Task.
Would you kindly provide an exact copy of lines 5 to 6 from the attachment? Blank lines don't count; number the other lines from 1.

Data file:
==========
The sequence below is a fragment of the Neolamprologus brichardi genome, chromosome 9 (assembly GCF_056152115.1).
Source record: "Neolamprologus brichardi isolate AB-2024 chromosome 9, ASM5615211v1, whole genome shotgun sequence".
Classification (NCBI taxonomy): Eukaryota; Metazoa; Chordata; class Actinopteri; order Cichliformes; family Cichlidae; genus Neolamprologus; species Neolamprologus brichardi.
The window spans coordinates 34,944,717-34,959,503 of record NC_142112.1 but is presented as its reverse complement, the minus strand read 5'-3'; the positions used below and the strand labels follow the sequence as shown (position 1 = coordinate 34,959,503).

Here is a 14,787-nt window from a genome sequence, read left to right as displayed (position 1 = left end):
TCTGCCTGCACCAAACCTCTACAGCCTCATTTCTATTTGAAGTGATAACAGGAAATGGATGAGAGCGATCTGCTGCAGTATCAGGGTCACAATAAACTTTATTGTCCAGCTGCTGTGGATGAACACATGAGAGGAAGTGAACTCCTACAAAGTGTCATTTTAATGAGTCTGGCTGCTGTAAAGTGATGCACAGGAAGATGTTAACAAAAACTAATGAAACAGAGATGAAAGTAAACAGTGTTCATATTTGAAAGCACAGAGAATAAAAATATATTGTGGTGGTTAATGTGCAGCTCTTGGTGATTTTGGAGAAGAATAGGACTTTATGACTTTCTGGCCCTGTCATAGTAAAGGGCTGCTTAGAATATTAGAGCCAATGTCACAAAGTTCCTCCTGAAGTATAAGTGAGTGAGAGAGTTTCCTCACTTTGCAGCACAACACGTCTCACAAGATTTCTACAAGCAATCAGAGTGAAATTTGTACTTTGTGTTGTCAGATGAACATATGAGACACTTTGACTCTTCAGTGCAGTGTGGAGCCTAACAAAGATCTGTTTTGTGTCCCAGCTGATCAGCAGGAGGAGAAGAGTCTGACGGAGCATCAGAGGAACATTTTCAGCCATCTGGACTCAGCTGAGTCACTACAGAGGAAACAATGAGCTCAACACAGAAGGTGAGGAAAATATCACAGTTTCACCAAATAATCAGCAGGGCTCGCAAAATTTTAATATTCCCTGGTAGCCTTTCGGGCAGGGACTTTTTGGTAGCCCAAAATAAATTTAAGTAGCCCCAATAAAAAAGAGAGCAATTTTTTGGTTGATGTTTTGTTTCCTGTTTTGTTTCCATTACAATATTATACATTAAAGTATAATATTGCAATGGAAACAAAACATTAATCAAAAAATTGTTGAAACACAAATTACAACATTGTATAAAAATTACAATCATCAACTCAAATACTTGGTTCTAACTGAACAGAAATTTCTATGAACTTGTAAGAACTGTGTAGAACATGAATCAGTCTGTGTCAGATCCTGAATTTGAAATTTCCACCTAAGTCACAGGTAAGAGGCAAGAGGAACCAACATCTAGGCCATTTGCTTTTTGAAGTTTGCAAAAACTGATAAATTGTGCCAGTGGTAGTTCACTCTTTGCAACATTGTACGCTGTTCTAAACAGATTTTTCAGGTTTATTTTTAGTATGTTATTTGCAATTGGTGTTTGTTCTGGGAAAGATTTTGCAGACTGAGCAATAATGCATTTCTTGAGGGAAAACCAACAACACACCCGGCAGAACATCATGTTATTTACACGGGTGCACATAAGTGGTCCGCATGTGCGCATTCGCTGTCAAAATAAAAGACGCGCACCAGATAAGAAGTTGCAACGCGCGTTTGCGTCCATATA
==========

Here is a 14,787-nt window from a genome sequence, read left to right as displayed (position 1 = left end):
TCTGCCTGCACCAAACCTCTACAGCCTCATTTCTATTTGAAGTGATAACAGGAAATGGATGAGAGCGATCTGCTGCAGTATCAGGGTCACAATAAACTTTATTGTCCAGCTGCTGTGGATGAACACATGAGAGGAAGTGAACTCCTACAAAGTGTCATTTTAATGAGTCTGGCTGCTGTAAAGTGATGCACAGGAAGATGTTAACAAAAACTAATGAAACAGAGATGAAAGTAAACAGTGTTCATATTTGAAAGCACAGAGAATAAAAATATATTGTGGTGGTTAATGTGCAGCTCTTGGTGATTTTGGAGAAGAATAGGACTTTATGACTTTCTGGCCCTGTCATAGTAAAGGGCTGCTTAGAATATTAGAGCCAATGTCACAAAGTTCCTCCTGAAGTATAAGTGAGTGAGAGAGTTTCCTCACTTTGCAGCACAACACGTCTCACAAGATTTCTACAAGCAATCAGAGTGAAATTTGTACTTTGTGTTGTCAGATGAACATATGAGACACTTTGACTCTTCAGTGCAGTGTGGAGCCTAACAAAGATCTGTTTTGTGTCCCAGCTGATCAGCAGGAGGAGAAGAGTCTGACGGAGCATCAGAGGAACATTTTCAGCCATCTGGACTCAGCTGAGTCACTACAGAGGAAACAATGAGCTCAACACAGAAGGTGAGGAAAATATCACAGTTTCACCAAATAATCAGCAGGGCTCGCAAAATTTTAATATTCCCTGGTAGCCTTTCGGGCAGGGACTTTTTGGTAGCCCAAAATAAATTTAAGTAGCCCCAATAAAAAAGAGAGCAATTTTTTGGTTGATGTTTTGTTTCCTGTTTTGTTTCCATTACAATATTATACATTAAAGTATAATATTGCAATGGAAACAAAACATTAATCAAAAAATTGTTGAAACACAAATTACAACATTGTATAAAAATTACAATCATCAACTCAAATACTTGGTTCTAACTGAACAGAAATTTCTATGAACTTGTAAGAACTGTGTAGAACATGAATCAGTCTGTGTCAGATCCTGAATTTGAAATTTCCACCTAAGTCACAGGTAAGAGGCAAGAGGAACCAACATCTAGGCCATTTGCTTTTTGAAGTTTGCAAAAACTGATAAATTGTGCCAGTGGTAGTTCACTCTTTGCAACATTGTACGCTGTTCTAAACAGATTTTTCAGGTTTATTTTTAGTATGTTATTTGCAATTGGTGTTTGTTCTGGGAAAGATTTTGCAGACTGAGCAATAATGCATTTCTTGAGGGAAAACCAACAACACACCCGGCAGAACATCATGTTATTTACACGGGTGCACATAAGTGGTCCGCATGTGCGCATTCGCTGTCAAAATAAAAGACGCGCACCAGATAAGAAGTTGCAACGCGCGTTTGCGTCCATATA